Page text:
By Corky Siemaszko New York Daily News
The Board of the National September 11 Memorial & Museum voted last week to charge admission to the museum, with the dollar amount expected to be $20-$25, upsetting some victims’ family members.
The museum in the crucible of America’s pain will be charging admission.
People making the pilgrimage to Ground Zero will have to pony up anywhere from $20 to $25 to descend into the new subterranean museum when it finally opens next year.
And, unlike some other museums in the city, the National September 11 Memorial & Museum at Ground Zero will charge a mandatory fee — not just a suggested donation — for the privilege.
“We’re still in the process of considering how much, but it will be in the range of $20 to $25,” Anthony Guido, a spokesman for the museum said Friday. “It will be a set fee.”
Entrance to the memorial itself — which includes the picturesque reflection pools marking the footprints of the twin towers — will continue to be free, though a $2 service fee for online reservations was recently put in place.
But word of the planned museum entrance fee outraged some relatives of the roughly 3,000 people slain on 9/11.
“It’s ridiculous,” said retired FDNY Deputy Chief Jim Riches of Dyker Heights, Brooklyn, who lost his firefighter son Jimmy. “We asked for a memorial and they’ve turned this into a P.T. Barnum production. These people are trying to make money off the worst day in American history.”
Eileen Torres, whose firefighter cousin Manuel Del Valle Jr., also perished on that unforgettable day, called the move “absolutely disrespectful.”
“We were really hoping it wouldn’t come to that,” said Torres, who lives in Dutchess County. “From the beginning, they’ve been treating this like a business. It’s not a business — it’s a memorial.”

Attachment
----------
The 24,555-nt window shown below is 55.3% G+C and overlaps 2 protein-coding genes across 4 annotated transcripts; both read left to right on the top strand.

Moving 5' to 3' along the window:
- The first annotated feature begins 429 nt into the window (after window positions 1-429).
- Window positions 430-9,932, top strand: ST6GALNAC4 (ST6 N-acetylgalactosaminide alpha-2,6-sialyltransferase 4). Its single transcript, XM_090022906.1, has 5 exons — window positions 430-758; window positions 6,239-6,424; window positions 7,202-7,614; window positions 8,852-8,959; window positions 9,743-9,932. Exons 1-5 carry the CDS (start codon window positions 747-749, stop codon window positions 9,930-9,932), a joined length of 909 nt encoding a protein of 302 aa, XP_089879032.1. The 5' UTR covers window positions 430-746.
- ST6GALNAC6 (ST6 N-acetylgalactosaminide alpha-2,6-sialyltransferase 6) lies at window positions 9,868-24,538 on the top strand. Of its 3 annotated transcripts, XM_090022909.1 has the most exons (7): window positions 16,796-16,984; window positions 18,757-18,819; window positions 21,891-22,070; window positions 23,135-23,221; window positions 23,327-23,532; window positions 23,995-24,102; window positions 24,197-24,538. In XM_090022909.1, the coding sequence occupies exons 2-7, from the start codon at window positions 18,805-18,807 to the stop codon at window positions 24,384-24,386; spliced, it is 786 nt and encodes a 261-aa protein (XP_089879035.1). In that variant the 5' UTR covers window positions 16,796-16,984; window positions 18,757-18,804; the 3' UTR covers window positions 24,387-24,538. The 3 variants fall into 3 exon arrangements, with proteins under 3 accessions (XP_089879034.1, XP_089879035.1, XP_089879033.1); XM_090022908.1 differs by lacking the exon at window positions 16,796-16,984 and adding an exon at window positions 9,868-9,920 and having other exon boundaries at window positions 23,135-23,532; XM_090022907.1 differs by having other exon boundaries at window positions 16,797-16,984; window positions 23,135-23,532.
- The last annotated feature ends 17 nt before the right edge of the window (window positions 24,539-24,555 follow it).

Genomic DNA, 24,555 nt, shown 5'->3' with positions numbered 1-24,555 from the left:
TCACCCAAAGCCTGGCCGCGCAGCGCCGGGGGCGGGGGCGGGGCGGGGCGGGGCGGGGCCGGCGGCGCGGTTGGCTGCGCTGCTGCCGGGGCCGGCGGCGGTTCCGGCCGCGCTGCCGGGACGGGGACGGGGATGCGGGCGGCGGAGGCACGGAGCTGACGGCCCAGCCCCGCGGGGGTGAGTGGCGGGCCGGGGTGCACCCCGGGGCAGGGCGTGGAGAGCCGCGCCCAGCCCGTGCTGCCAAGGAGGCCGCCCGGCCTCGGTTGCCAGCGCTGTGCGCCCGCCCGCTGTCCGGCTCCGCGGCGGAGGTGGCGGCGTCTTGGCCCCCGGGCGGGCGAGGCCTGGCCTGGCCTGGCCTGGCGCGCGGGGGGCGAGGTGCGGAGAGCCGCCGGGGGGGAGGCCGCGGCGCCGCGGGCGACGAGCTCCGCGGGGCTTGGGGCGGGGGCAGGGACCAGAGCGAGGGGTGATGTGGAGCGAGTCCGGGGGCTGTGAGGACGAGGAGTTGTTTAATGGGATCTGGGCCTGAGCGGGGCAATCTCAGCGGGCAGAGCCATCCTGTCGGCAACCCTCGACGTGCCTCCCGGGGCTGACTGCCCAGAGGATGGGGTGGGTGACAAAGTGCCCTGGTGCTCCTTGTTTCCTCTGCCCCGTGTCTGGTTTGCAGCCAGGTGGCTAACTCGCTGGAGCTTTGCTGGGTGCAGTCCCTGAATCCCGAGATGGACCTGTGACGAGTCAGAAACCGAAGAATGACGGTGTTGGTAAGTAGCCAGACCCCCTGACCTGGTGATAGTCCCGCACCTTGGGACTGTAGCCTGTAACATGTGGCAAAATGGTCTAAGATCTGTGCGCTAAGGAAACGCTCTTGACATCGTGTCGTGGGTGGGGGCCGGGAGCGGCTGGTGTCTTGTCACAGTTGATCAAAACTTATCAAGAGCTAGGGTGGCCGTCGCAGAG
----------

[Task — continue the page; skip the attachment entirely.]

Debra Burlingame, a 9/11 relative who took part in planning the museum, said “the idea of charging admission is not something we ever wanted to do.”
“I don’t think people realize the enormous costs of building something like this, in a location like this,” said Burlingame, a Westchester County resident whose brother, Charles, was a pilot on the hijacked plane that hit the Pentagon. “At the end of the day we have to get the money from somewhere.”
Michael Frazier, another spokesman for the memorial, also defended the decision to charge admission.
“As a nonprofit organization that relies on the support of the public, not city, state or federal funding for our operations, we are charging an admission fee in line with other comparable institutions,” he said.
“Also, like other institutions, there will be discounts and fee exclusions. In our case, 9/11 family members won’t pay. And we will have time dedicated for the public to enter for free.”
Over the years, the foundation that runs the site has gotten more than $425 million from the state and federal governments, and the Port Authority. It has also raised more than $450 million in private donations.
The price tag for the museum itself is expected to run around $700 million once it is completed, officials said. And the projected operational costs for both the memorial and museum are pegged at $60 million per year.
Some 2.5 million people are expected to visit the museum when it opens next April. And charging $25 per head would more than cover the operational costs.
Frazier said the foundation is not relying solely on the museum’s gate to pay the bills. “Like other nonprofits, we will continue to privately fundraise,” he said.
It also helps to have a billionaire like Mayor Bloomberg as chairman of the foundation. Recently, Hizzoner loaned it $15 million to help cover a budget shortfall, officials confirmed.
Memorial officials began floating the idea of a museum admission fee last year.
At the time, Joe Daniels, president of the National September 11 Memorial & Museum, said the operation would need to “generate revenue in line with other world-class institutions in New York City.”
Then last week, the board quietly approved a motion to charge admission to the museum.
New Yorkers not directly touched by the tragedy turned thumbs down on that plan.
“It’s not fair at all,” said Joseph Shi, 19, of Flushing, Queens. “It’s not like a normal museum. It’s different.”
With Ryan Sit